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(CNN)   Lawmakers: You really want these tanks, huh? Army: No, not really. Lawmakers: Come on... you know you want 'em. Army: Goddammit we said "No"   (security.blogs.cnn.com) divider line 306
    More: Asinine, Odierno, Yoshiaki Iwasaki, General Dynamics, Drew Griffin, Sierra Nevada  
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6455 clicks; posted to Politics » on 10 Oct 2012 at 8:24 AM (2 years ago)   |  Favorite    |   share:  Share on Twitter share via Email Share on Facebook   more»



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2012-10-10 02:17:40 AM  
And this is why we can't cut the defense budget. We're at war with our own "Representatives."

I don't know how you keep them idle for three years, but find something. Figure it out. There is no sense buying sh*t just to park it in a motor pool and never use it. We're moving away from large-scale armor engagements, so there is really no need going nuts on armor.

McKeon said he's thinking about the long range view. "... If someone could guarantee us that we'll never need tanks in the future, that would be good. I don't see that guarantee."

More than what we have and can refurbish? Uhhh... I can guarantee you that for a while. Go to Aberdeen Proving Grounds or any of the other storage sites for armor we can just refurbish and put into action. We have the tools. Take the $3,000,000,000 and use it elsewhere. Don't worry... I'm sure the Army will ask for it for something else sooner than you can imagine.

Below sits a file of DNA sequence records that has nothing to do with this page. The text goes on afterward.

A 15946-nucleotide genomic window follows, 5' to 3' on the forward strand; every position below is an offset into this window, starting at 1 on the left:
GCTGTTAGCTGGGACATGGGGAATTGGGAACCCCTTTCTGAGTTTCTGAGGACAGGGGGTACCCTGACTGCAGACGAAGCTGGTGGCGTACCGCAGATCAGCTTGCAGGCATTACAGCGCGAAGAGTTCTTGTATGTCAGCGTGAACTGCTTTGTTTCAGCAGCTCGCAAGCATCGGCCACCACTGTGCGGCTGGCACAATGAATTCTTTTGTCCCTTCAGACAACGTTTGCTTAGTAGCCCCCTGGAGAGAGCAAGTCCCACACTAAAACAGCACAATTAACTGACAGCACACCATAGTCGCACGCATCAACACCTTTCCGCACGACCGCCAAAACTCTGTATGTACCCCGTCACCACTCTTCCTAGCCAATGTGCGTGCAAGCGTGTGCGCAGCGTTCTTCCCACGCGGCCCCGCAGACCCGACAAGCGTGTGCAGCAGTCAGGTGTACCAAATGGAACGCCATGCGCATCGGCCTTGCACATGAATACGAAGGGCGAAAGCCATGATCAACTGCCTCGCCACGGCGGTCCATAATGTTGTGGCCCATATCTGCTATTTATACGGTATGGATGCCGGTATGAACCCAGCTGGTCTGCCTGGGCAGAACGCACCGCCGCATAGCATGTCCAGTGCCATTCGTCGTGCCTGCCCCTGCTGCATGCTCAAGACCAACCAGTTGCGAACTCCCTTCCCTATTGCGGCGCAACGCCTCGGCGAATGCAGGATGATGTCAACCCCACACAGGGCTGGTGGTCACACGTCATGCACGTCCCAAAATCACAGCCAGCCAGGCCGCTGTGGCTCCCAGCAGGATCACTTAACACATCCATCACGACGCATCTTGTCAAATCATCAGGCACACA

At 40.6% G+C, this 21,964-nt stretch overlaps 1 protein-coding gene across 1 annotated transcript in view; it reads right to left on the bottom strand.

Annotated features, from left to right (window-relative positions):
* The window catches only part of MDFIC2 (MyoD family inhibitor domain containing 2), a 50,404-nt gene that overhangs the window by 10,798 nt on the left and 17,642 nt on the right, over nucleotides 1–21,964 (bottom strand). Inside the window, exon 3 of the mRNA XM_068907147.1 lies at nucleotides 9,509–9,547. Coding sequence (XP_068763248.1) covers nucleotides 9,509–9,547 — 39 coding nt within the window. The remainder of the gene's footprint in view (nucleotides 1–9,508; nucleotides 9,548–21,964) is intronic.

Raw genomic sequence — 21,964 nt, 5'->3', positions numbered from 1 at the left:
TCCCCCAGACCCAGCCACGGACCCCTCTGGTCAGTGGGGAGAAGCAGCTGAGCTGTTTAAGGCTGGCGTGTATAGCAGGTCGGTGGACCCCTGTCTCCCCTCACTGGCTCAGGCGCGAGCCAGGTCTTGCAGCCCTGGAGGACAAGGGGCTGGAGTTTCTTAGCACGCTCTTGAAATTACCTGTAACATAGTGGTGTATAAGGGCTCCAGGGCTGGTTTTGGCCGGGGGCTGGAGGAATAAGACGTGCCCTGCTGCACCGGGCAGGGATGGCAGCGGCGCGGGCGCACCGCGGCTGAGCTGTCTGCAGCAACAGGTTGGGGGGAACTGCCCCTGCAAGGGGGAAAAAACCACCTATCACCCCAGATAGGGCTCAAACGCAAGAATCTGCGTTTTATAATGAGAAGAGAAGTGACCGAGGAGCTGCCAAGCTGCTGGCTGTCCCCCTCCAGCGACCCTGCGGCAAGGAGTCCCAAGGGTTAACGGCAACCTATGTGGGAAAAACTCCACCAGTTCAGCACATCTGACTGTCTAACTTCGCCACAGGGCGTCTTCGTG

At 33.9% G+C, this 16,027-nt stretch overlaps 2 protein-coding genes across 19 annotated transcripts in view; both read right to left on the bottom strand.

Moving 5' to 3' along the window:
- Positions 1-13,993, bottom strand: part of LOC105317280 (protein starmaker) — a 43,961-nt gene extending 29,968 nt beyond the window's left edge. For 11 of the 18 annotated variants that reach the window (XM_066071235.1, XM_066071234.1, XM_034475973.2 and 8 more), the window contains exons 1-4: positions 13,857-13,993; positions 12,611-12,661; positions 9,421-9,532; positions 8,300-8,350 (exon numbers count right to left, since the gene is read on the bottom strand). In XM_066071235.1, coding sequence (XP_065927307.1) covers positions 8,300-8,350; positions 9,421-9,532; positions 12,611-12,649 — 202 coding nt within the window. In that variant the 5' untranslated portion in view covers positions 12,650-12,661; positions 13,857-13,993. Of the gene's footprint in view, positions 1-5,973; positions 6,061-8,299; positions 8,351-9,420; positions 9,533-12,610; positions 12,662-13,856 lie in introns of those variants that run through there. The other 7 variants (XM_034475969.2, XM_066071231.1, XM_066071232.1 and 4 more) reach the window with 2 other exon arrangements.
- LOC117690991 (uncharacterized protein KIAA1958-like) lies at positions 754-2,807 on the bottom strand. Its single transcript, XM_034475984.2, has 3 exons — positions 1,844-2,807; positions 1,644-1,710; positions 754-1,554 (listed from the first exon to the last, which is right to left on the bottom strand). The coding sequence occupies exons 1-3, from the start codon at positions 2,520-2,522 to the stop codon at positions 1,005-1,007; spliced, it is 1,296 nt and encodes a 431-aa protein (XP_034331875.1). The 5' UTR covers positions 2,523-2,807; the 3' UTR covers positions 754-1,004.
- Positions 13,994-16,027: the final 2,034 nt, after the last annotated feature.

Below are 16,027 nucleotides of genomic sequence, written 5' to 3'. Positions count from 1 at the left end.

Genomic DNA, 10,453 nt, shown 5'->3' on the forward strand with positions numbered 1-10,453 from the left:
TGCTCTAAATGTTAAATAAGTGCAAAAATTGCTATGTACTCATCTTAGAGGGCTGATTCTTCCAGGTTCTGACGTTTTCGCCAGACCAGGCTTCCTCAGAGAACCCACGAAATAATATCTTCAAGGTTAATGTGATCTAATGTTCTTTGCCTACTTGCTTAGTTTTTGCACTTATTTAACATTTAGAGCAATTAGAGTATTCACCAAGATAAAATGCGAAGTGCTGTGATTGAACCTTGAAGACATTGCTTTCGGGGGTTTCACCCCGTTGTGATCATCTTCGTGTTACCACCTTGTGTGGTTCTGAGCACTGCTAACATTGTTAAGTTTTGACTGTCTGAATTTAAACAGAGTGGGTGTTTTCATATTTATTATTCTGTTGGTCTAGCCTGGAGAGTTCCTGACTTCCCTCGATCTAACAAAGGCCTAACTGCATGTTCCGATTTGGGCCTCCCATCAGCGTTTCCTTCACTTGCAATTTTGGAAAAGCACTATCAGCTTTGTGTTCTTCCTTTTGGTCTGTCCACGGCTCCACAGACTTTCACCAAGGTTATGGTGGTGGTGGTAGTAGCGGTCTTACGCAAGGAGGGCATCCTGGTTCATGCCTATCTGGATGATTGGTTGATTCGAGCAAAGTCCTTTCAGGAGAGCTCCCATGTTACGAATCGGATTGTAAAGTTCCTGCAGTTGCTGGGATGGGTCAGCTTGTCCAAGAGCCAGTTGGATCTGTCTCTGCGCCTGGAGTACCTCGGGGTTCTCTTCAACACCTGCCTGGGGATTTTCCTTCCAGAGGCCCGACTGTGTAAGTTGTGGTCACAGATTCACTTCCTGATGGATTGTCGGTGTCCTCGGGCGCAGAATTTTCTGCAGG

2012-10-10 02:20:43 AM  
Tell you what, start selling the oldest ones at auction without the firing parts included. I'll be in the line somewhere to help rid you of the back stock...
 
2012-10-10 02:39:40 AM  

ladyfortuna: Tell you what, start selling the oldest ones at auction without the firing parts included. I'll be in the line somewhere to help rid you of the back stock...


There are ways to get surplus tanks.

Here, for example. I'm sure shipping to the US could be arranged.
 
2012-10-10 02:44:13 AM  

NewportBarGuy: And this is why we can't cut the defense budget. We're at war with our own "Representatives."

I don't know how you keep them idle for three years, but find something. Figure it out. There is no sense buying sh*t just to park it in a motor pool and never use it. We're moving away from large-scale armor engagements, so there is really no need going nuts on armor.

McKeon said he's thinking about the long range view. "... If someone could guarantee us that we'll never need tanks in the future, that would be good. I don't see that guarantee."

More than what we have and can refurbish? Uhhh... I can guarantee you that for a while. Go to Aberdeen Proving Grounds or any of the other storage sites for armor we can just refurbish and put into action. We have the tools. Take the $3,000,000,000 and use it elsewhere. Don't worry... I'm sure the Army will ask for it for something else sooner than you can imagine.